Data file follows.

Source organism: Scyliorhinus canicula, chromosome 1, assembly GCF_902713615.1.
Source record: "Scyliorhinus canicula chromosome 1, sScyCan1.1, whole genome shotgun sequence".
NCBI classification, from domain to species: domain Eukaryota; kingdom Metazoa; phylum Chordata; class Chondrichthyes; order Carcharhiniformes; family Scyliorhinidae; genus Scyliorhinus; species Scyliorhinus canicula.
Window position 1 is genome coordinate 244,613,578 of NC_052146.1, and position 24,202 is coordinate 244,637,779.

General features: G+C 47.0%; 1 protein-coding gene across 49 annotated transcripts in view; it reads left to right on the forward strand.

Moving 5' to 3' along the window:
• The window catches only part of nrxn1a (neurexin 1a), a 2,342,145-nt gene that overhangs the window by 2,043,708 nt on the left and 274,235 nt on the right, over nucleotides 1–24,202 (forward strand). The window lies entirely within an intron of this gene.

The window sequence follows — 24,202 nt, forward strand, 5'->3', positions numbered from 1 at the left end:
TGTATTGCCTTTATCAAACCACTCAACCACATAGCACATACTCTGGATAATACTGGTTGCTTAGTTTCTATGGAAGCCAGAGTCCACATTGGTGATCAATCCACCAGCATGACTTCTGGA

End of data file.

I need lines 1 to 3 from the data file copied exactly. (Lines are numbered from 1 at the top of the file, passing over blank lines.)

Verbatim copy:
Source organism: Scyliorhinus canicula, chromosome 1, assembly GCF_902713615.1.
Source record: "Scyliorhinus canicula chromosome 1, sScyCan1.1, whole genome shotgun sequence".
NCBI classification, from domain to species: domain Eukaryota; kingdom Metazoa; phylum Chordata; class Chondrichthyes; order Carcharhiniformes; family Scyliorhinidae; genus Scyliorhinus; species Scyliorhinus canicula.